Well, there comes a point in every reviewer’s life that they have to eat their words. Let’s have a quick look at what I said when I last covered Armikrog two months ago. (https://invisioncommunity.co.uk/2015/08/10/armikrog-preview/)
“On the negative side, the beta itself is still clunky as hell in terms of its menus and interface. I really hope that these aspects aren’t left as an afterthought in the final version.
However, regardless of the elements which are missing at current, Armikrog is looking like it could be THE stand-out adventure game of this year, and I can’t wait until it is properly released on the 18th of August.”
Yknow, I really wish I hasn’t written that. I was fooled by a beautiful intro and what looked like a promising start. Note the words “promising start.” Well, it looks like nothing really moved anywhere from that start.
Armikrog, or as I shall refer to it from now on, my biggest disappointment, is a point and click adventure game; a spiritual sequel to The Neverhood. Using a simple single-click interface, it follows space explorer Tommynaut and his “dog” Beak-Beak as they explore a bizarre planet full of strange creatures and landscapes. When I first previewed it I noted that the presentation and general sound design was fantastic, and I still maintain that. However, the more I play the more disappointed I get.
My first criticism is firmly aimed at how little the game has progressed since beta. The bits I loved, I still love, as the developer has lovingly handcrafted the intro and the overall visual style to perfection. The Claymation and general artistic aesthetic is wonderful, beautiful even. High-resolution and creatively brilliant. There’s even some fantastic creative direction in terms of how Beak-Beak sees the world. But the recordings, which I, during the beta felt needed re-doing at a higher quality, are still low quality. Good voice acting, bad recording. The music, again, is pretty damn well composed. It fits the overalls style, but sounds cheap in terms of actual audio quality. It’s a damn shame, and alongside the disappointing menus and options it makes the whole thing feel arguably cheaper than it should. Oh, and the baby. That baby’s crying is so, so frustrating.
But not as frustrating as the myriad of bugs which STILL populate the whole game. There’s clipping, sound bugs, and all manner of strange visual bugs (a magically appearing dog, for one,) and that’s not to mention a host of functional, reload-needed bugs and crashes; which are especially grievous when there’s no auto-save. Yes, this is supposed to be a surreal game with abstract elements, but I don’t think many of these were intended. It feels almost like after the multiple pushbacks from release, they just gave up and threw it out in whatever state it was in. Yes, there have been two patches since release, and yes they’ve made things a bit more bearable, but it’s still damn bad.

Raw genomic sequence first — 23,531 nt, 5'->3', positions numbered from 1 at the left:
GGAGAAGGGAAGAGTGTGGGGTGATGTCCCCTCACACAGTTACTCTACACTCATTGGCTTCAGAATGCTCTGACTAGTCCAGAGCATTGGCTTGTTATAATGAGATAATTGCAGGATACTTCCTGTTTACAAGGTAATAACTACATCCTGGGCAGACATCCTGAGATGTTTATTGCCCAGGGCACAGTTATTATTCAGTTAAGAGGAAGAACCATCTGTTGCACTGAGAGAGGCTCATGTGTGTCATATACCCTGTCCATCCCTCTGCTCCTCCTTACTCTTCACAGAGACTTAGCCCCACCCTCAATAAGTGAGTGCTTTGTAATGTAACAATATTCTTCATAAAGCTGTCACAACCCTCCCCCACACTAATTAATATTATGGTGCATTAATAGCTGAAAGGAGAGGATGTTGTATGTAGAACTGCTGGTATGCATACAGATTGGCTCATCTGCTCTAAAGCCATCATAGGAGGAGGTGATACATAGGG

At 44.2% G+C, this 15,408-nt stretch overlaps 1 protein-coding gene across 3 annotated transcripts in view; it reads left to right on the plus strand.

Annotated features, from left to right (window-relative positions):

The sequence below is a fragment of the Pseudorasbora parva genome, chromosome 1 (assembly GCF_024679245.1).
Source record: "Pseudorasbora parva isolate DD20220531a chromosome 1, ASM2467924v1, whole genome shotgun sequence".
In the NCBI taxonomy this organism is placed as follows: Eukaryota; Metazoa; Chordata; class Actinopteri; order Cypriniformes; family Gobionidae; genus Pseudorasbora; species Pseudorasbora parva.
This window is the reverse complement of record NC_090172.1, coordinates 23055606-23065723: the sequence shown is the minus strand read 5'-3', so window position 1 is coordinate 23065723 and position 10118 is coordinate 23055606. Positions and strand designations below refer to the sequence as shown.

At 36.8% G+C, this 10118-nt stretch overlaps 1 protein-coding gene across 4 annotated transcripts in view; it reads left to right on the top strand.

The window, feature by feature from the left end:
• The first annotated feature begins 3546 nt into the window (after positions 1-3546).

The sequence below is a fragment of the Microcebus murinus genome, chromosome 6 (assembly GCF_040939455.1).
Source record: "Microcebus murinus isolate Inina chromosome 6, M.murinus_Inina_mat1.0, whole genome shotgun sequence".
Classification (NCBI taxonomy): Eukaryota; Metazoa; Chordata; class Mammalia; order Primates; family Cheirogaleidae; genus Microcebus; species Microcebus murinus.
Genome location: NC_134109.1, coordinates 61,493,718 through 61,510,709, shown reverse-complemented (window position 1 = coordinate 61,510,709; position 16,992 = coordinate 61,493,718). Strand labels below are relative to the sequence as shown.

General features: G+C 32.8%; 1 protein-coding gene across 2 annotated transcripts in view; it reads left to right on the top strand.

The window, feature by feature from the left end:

Next on my hit-list is the gameplay at large. At the start things kind of make sense, and you can figure them out via trial and error; the door puzzle for example. But as you progress you realise how little sense the puzzle solutions make. It’s all very confusing, and I’ll admit, I had to consult a walkthrough at times due to the lack of help the game gives you.
It’s not that I want an in-built hint system, but I mean, something would be nice. It’s not that it’s even too difficult; In old-school classics of yore, if you clicked on something and you were outright wrong you’d get some form of feedback; “That doesn’t work,” etc. Armikrog has none of that, leaving puzzles feeling more obtuse than tricky. One particularly frustrating moment occurred when I realised that the main reason a button wasn’t pressing was that I had the wrong character selected. There was no “Maybe you should try this, Beaky!” Just NOTHING. Silence. Not even an acknowledgement that I’d tried.
That’s not to mention the sheer lack of things to actually click. If something isn’t important, it isn’t mentioned or clickable. I was hoping for lots of little “window moments,” like right at the start. But no, they’re sparing or just not there. I like the Abraham Lincoln bug, I love the monster with the long tongue, give me more of that quirky humour in the form of clickables simply there to entertain me and make me happy!
In terms of story there are highlights. The villain is fitting to both the main character and the world itself, but he shows up far too late. I like the story of “P”, I like the ending, with that surprise transformation and the almost simultaneous heartbreak and hope, but it’s wasted and feels dramatically rushed, not leaving time for beats and moments of reflection.
Honestly, I wanted better from Armikrog, and it’s left me with a sour taste in my mouth. There are positive elements, but that’s all just overwhelmed by the amount of bugs and the feeling that so much of it is visual style over substance.
Armikrog, I want to love you, but you’re just a bit of a sticky mess. Maybe I’ll be able to recommend you when/if you’re fixed, as even obtuse puzzles can be forgiven if everything else is stellar, but you’re too much of a mix of great and terrible elements to recommend buying right now.
Without the bugs, I might have given it 3.5/5 (Notice it), due to having so much potential and so many redeeming qualities. Hell, if it improves I’ll happily change my final score to that, maybe higher. But for now you should avoid it if you value your sanity and time.
A beautiful, but fundamentally flawed game. – 1.5/5
Disclaimer:All scores given within our reviews are based on the artist’s personal opinion; this should in no way impede your decision to purchase the game.